As a musician, a philosopher (with a bit of a mystical streak) and a strategist, I like to think about the album cover in several different modes. It's amazing to me how it can be so many things and work in so many different ways.
I'm one of the lucky ones who began consuming music in the '90s (before the all-devouring force of content, before the illegal piracy of file sharing networks became the legal corporate piracy of Spotify and streaming), so I grew up listening to music only after first studying the art on the front and back of a record. I spent countless hours in record shops, attempting to befriend older and cooler record store clerks who knew about bands I'd never heard of, trying to play it cool enough to get access to some of their gate-kept wisdom. There was an almost ritual aspect to this dance: I'd pull a record I thought was cool and gauge the clerk's response. They'd say, "if you like that, you might like this," etc. This was not a smooth recommendation algorithm, but an infinitely subtle IRL interaction. This record store dynamic was really important for my development. Every once in a while, the clerk would throw me a bone—"hey kid, check this out"—and I would be granted access to something amazing.
The clerk would hand me a CD or a 7" record, and immediately the album art appeared as an invitation. "Will you find your tribe in this musical world?"
Then, after digesting the music, the art sometimes became a sort of keystone: A single, sturdy image that functions as an aegis under which the often amorphous thoughts and emotions stirred by musical sound could live. I stuck dozens of album covers to my bedroom wall to show the world and to show myself the constellation of thoughts and feelings within which I was trying to echolocate my developing self.
Is the album cover a portal? Portals control entry or exit. While portals often symbolize the entryway to something celestial, there is perhaps nothing more terrestrial and portal-like than a cave entrance. To get to heaven, to get into the earth—you've got to go through a portal.
When I first saw it, I had no idea what I was looking at. A conventional image reframed to reveal pure hue and form, a word cut in half, recast at the edge of illegibility. The music is, for all intents and purposes, completely conventional. And yet… it's somehow vexing, just like Valentina Magaletti's drumming. An album cover can frame a record or, it can reframe it, pushing you off balance from the jump.
Roped In (2020)
In a trilogy with its predecessor Going Steady and the brand new Long Cool World, my friend Patrick McDermott's ambient folk guitar record, Roped In, is some of the most played music in my house. Psychedelic and playful, the art is from Brian Blomerth—whose work is genius. Blomerth's book-length projects Bicycle Day and Mycelium Wassonii are brilliant.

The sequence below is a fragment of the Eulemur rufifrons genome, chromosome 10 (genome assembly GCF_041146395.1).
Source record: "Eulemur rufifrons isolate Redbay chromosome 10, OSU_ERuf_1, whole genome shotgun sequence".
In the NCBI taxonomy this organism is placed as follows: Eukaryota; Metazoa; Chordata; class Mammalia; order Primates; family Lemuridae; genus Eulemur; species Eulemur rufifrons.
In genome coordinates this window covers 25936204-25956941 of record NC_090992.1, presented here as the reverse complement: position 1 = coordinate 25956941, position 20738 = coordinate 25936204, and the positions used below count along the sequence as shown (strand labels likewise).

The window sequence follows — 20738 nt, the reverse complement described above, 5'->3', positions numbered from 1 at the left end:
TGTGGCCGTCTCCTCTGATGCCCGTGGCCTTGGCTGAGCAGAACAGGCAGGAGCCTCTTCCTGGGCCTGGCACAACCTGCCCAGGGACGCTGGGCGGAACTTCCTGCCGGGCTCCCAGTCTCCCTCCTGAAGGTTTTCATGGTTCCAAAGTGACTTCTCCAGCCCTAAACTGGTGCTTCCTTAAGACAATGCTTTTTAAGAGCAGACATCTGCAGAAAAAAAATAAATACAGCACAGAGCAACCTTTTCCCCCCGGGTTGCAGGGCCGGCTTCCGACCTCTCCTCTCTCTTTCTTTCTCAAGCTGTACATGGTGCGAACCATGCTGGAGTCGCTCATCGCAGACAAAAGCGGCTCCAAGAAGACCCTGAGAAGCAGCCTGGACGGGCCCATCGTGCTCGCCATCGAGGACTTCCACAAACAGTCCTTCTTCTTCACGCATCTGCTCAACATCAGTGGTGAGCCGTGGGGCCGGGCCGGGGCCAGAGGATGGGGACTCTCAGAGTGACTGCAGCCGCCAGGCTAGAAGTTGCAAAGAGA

So intimate and close—not even enough room for spaces between the words. When I first heard this record of beautiful tones and melted synths and weird half-singing, I learned a lot about just how far you could push the limits of music, about just how idiosyncratic self-expression could be, about what masculinity is and is not, etc.
The Heart Pumps Kool Aid (2021)
A stirring, impressionistic record from More Eaze and Seth Graham, the album art is a painting Seth made of a photo of an eccentric yard-sale set-up, including the finger slightly covering the lens on the left side of the image. Such a unique and beautiful record and a truly puzzling image!
This profound and profoundly sweet album is accompanied by perfect artwork from Claire Barrow. Tender transcendence. Infinite, melted symbolism, childlike and intellectual, the perfect interpenetration of the sacred and the mundane, just like Bladee's spiritual-emotional rap pop.
Chief Keef & Zaytove
Regal, sad, intoxicated, glitzy, kitschy, commercial, countercultural. A kid's toy with a face tat and a double cup. Chief Keef and Zaytoven together.
I Was Born by the Sea (2022)
Harrowing and intense. Richie Culver is not the man pictured here. Richie Culver is a visual artist who understands quite well how images work. This image is in some ways a diversion, insofar as the person pictured is not the artist. Yet, his look, the intensity of his look, is a challenge to the listener: Do you want to see what he sees? Do you want to be seen with a look so severe? It's a truly unique record, a transformed and mutant kind of rave music that only Richie Culver could make.
The Practice of Love (2019)
Mystical and magical, with verdant forms taking shape in the background. Jenny Hval is one of my all time favorite artists—she manages to balance intelligence and feeling, abstraction and directness, cheekiness and earnestness in ways that no one else can.
Antony & the Johnsons
The Crying Light (2009)
The album art is simply a photo from 1977 of Kazuo Ohno, pioneering Butoh dancer. I'm not sure I could overstate how Anohni's music and the art of Ohno has shaped my creativity and my heart.